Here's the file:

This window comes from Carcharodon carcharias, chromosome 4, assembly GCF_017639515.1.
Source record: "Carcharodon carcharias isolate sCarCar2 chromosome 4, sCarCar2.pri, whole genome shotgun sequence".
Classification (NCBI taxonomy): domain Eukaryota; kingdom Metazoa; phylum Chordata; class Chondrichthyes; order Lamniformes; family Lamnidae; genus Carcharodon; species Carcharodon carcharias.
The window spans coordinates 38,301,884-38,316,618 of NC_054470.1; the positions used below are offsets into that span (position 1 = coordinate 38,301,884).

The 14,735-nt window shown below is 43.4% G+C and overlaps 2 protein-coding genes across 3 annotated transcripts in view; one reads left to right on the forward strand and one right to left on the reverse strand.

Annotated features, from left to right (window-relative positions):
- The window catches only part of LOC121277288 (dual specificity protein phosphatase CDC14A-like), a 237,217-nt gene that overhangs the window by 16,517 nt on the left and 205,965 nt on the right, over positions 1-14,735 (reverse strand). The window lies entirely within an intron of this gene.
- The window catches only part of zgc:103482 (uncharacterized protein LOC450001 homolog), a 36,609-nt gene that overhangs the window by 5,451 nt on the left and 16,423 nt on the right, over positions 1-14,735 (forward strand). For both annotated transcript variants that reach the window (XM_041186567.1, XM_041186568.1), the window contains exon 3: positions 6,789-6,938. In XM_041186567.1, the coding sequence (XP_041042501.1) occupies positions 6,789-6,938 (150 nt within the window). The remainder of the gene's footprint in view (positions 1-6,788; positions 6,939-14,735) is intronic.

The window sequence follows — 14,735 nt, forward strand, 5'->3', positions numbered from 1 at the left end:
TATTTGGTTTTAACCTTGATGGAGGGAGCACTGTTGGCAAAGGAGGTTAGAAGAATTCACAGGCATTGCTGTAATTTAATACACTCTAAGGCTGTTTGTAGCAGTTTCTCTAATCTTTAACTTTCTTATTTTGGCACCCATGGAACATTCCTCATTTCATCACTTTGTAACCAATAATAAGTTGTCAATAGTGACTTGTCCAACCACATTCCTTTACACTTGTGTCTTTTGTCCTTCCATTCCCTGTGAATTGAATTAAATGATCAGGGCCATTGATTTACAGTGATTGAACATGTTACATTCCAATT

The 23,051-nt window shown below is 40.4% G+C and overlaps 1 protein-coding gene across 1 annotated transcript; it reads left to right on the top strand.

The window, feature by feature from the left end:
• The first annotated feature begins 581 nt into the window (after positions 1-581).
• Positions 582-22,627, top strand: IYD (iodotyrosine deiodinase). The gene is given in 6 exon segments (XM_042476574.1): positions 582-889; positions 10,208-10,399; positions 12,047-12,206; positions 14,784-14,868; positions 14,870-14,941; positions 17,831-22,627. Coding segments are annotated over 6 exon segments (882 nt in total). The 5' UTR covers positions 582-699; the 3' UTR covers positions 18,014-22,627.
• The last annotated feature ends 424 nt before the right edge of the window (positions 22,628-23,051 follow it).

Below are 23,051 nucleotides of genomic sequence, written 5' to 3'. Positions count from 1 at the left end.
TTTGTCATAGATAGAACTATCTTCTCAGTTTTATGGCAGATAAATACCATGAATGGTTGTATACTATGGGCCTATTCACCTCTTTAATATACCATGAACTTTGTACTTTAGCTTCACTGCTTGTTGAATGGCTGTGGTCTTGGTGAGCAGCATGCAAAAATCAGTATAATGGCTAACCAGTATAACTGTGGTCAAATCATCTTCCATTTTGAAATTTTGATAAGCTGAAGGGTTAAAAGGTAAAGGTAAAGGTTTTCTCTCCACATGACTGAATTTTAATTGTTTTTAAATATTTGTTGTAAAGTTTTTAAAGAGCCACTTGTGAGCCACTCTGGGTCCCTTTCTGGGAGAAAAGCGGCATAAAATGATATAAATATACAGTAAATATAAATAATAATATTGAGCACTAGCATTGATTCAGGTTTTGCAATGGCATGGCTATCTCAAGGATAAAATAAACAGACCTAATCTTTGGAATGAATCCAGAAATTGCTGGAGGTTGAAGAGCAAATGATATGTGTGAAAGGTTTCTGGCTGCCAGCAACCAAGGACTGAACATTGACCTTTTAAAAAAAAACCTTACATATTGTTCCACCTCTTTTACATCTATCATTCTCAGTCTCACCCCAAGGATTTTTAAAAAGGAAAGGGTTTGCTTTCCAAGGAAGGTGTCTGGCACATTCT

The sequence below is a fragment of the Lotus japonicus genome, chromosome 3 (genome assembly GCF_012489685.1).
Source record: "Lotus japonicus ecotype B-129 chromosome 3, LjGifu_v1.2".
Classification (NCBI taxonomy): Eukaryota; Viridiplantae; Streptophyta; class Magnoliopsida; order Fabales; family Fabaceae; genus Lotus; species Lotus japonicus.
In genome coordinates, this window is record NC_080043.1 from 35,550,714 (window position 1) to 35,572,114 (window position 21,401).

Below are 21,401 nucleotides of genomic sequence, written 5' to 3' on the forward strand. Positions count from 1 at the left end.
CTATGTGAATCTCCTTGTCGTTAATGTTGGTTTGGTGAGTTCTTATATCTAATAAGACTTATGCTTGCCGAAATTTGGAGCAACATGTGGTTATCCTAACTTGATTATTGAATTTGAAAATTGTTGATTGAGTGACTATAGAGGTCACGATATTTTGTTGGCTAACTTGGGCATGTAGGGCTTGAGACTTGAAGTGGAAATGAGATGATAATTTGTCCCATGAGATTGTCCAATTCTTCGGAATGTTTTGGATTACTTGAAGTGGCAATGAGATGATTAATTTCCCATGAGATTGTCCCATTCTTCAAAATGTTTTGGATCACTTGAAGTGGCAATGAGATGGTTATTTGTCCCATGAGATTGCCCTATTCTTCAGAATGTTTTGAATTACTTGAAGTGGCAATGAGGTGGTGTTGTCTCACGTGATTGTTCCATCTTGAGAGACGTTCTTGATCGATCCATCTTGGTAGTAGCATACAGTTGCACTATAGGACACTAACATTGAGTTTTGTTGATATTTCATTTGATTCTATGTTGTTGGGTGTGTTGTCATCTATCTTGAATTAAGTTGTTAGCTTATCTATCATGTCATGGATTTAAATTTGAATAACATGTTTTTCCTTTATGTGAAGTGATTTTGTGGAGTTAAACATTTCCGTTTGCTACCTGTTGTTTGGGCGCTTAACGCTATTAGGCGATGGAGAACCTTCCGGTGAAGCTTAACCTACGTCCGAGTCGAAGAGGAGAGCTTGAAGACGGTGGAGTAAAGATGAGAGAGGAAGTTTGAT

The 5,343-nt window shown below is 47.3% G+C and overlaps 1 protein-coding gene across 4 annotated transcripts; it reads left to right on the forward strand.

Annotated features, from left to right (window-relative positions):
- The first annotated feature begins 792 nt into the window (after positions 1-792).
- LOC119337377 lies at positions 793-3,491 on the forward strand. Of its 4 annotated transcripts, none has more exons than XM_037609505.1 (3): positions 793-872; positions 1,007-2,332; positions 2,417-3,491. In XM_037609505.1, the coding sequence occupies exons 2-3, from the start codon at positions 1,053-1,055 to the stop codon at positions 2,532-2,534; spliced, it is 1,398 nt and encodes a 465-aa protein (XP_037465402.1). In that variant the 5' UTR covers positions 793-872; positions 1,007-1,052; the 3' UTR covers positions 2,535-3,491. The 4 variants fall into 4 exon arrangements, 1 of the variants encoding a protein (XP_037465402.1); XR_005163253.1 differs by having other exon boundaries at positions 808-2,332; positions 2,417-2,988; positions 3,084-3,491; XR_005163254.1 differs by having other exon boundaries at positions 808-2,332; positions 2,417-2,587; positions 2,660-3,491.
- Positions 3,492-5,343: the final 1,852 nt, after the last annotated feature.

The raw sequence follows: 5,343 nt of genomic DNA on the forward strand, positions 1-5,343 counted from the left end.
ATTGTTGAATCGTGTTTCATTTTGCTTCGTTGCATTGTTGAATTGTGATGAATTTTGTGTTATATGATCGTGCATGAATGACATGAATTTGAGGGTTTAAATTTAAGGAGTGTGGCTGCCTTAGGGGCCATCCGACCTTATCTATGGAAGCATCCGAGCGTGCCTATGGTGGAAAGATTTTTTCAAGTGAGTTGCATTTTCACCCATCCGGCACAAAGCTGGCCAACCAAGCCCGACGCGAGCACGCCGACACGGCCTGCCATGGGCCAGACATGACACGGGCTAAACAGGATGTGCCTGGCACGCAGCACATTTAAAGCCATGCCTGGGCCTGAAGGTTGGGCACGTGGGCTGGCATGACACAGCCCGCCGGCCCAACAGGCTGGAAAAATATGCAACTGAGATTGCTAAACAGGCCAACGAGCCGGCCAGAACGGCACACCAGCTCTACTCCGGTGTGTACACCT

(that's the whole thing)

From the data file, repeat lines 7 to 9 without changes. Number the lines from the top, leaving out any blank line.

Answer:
- The window catches only part of LOC121277288 (dual specificity protein phosphatase CDC14A-like), a 237,217-nt gene that overhangs the window by 16,517 nt on the left and 205,965 nt on the right, over positions 1-14,735 (reverse strand). The window lies entirely within an intron of this gene.
- The window catches only part of zgc:103482 (uncharacterized protein LOC450001 homolog), a 36,609-nt gene that overhangs the window by 5,451 nt on the left and 16,423 nt on the right, over positions 1-14,735 (forward strand). For both annotated transcript variants that reach the window (XM_041186567.1, XM_041186568.1), the window contains exon 3: positions 6,789-6,938. In XM_041186567.1, the coding sequence (XP_041042501.1) occupies positions 6,789-6,938 (150 nt within the window). The remainder of the gene's footprint in view (positions 1-6,788; positions 6,939-14,735) is intronic.

The window sequence follows — 14,735 nt, forward strand, 5'->3', positions numbered from 1 at the left end: